I arrived in Boston on Thursday, January 16th, a day after the excitement surrounding Nick Young’s ejection in Phoenix and the subsequent drama surrounding the team’s post-game comments.
(Think back to Young lamenting that he felt like he was 1-on-5, Kendall Marshall reasoning that Young should “chill out,” resulting in the following meme to go viral amongst Lakers fans. By the way, Marshall laughed at the meme in Boston after the entire Lakers team had cleared the air.)
The Lakers had just lost an embarrassing 12 of their past 13 games, and signed D-Fenders call-up Manny Harris that night to help make up for Young’s one-game suspension. Without Young, the Lakers would have been down to eight available players. Approximately two of which, give or take, were familiar with handling a basketball, so Harris would get an opportunity.
Harris later told me that he could barely sleep on Thursday night. I believed him. His tentative demeanor and giddy, yet guarded smile gave it away as each Laker and head coach welcomed him to the Lakers for the first time at team shootaround in the TD Garden.
“It’s an honor to be playing for the Lakers,” Harris nervously gushed after shootaround.
At the time, the Lakers were 14-25, 11 games under .500 and flirting with the bottom of the Western Conference. James Worthy had referred to the Lakers’ play as embarrassing, and it wasn’t the first time. Robert Horry had just publicly called out the rookie Ryan Kelly and the newbie Kendall Marshall for not coming to Young’s defense during the altercation in Phoenix, questioning them as teammates. Even Magic Johnson seemed to make it his New Year’s resolution to publicly ridicule Jim Buss’ leadership and Mike D’Antoni’s coaching ability at every possible opportunity. It seemed like this Lakers team was on the brink of completely falling apart.
It was my first time traveling on the road to cover the Lakers and I was expecting a somber group.
Before the game, I walked into the Lakers locker room at TD Garden and Xavier Henry was joking around with Wes Johnson, and Chris Kaman was in a pretty in-depth conversation discussing the institution of marriage with a fellow teammate. (Sidebar: those two teammates had two very different perceptions on what marriage entails).
Ryan Kelly was over the moon about getting a start against the Boston Celtics and playing in the TD Garden for the first time. Robert Sacre was raving about something he ate for dinner, and Jordan Hill was yelling (and impressively mumbling, at the same time) something across the locker room that I could hardly understand.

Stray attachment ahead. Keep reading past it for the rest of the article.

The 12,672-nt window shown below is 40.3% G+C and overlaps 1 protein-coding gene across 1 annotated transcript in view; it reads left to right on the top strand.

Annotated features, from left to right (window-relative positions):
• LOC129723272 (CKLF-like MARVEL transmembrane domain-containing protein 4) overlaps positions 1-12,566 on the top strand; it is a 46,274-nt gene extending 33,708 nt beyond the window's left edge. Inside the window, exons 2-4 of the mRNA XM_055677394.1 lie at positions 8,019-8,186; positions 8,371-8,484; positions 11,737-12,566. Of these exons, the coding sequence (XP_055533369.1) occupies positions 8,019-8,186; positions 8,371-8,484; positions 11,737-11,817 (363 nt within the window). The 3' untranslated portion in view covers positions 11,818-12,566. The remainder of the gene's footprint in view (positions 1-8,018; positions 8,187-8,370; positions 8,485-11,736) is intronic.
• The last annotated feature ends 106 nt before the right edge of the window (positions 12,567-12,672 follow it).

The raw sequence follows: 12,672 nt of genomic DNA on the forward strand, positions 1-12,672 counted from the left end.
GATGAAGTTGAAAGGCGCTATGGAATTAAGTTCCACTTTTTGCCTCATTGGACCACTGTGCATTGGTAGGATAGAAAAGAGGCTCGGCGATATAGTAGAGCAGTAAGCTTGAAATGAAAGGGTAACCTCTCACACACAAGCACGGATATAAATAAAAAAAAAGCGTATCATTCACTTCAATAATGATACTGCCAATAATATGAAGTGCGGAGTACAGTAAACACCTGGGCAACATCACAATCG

I stood there and took it all in. It way my first time traveling on the road to cover the Lakers and it didn’t feel quite like the Lakers locker room at home. At Staples Center, not much happens in the locker rooms pre-game. The media stands around, only half-waiting to talk to players at their locker, who’ve usually strategically planned their arrival and pre-game warm-ups around when the Lakers locker room is open to the media. (Meaning, if you don’t want to talk to the media, there’s about a 30-minute window that you make sure to stay away from your locker.)
It wasn’t like that on the road. At one point in time, every active player was hanging in the locker room, laughing with his teammates or chatting with the media. It didn’t seem like a team that had only won 14 games.
The Lakers beat the Boston Celtics that night, spoiling Rajon Rondo’s return, and the Lakers held their heads a little higher. Rookie Ryan Kelly had an impressive performance and a surprising dunk that had his teammates ragging on him post-game for his vertical and hang-time.
Kendall Marshall’s post-game media session started with, “First of all, we want to say that we’d like to have Nick with us, but he kind of lit a fire under us that last game.”